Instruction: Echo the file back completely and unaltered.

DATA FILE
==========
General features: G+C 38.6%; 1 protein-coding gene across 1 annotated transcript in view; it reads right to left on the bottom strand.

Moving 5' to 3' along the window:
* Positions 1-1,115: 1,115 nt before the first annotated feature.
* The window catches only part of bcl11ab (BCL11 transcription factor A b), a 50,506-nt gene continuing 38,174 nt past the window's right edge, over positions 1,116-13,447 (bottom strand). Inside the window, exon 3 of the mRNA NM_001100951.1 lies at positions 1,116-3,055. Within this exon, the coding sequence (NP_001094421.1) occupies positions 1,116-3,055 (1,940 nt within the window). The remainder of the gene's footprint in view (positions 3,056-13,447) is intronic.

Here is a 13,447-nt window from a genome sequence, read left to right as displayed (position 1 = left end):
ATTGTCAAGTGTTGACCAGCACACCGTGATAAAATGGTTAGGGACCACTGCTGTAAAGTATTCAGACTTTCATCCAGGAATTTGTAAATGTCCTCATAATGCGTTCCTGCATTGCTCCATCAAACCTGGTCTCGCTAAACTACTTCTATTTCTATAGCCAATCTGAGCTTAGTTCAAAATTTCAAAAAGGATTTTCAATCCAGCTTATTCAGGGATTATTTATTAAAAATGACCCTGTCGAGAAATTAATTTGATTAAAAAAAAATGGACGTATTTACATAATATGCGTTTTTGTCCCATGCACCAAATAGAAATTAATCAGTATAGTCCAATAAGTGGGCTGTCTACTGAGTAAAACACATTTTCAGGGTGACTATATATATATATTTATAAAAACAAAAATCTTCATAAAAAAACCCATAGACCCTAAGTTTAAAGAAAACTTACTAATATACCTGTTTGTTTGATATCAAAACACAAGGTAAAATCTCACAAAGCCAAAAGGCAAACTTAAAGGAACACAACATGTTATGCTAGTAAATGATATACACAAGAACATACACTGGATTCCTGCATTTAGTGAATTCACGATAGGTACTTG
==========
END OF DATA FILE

General features: G+C 38.6%; 1 protein-coding gene across 1 annotated transcript in view; it reads right to left on the bottom strand.

Moving 5' to 3' along the window:
* Positions 1-1,115: 1,115 nt before the first annotated feature.
* The window catches only part of bcl11ab (BCL11 transcription factor A b), a 50,506-nt gene continuing 38,174 nt past the window's right edge, over positions 1,116-13,447 (bottom strand). Inside the window, exon 3 of the mRNA NM_001100951.1 lies at positions 1,116-3,055. Within this exon, the coding sequence (NP_001094421.1) occupies positions 1,116-3,055 (1,940 nt within the window). The remainder of the gene's footprint in view (positions 3,056-13,447) is intronic.

Here is a 13,447-nt window from a genome sequence, read left to right as displayed (position 1 = left end):
ATTGTCAAGTGTTGACCAGCACACCGTGATAAAATGGTTAGGGACCACTGCTGTAAAGTATTCAGACTTTCATCCAGGAATTTGTAAATGTCCTCATAATGCGTTCCTGCATTGCTCCATCAAACCTGGTCTCGCTAAACTACTTCTATTTCTATAGCCAATCTGAGCTTAGTTCAAAATTTCAAAAAGGATTTTCAATCCAGCTTATTCAGGGATTATTTATTAAAAATGACCCTGTCGAGAAATTAATTTGATTAAAAAAAAATGGACGTATTTACATAATATGCGTTTTTGTCCCATGCACCAAATAGAAATTAATCAGTATAGTCCAATAAGTGGGCTGTCTACTGAGTAAAACACATTTTCAGGGTGACTATATATATATATTTATAAAAACAAAAATCTTCATAAAAAAACCCATAGACCCTAAGTTTAAAGAAAACTTACTAATATACCTGTTTGTTTGATATCAAAACACAAGGTAAAATCTCACAAAGCCAAAAGGCAAACTTAAAGGAACACAACATGTTATGCTAGTAAATGATATACACAAGAACATACACTGGATTCCTGCATTTAGTGAATTCACGATAGGTACTTG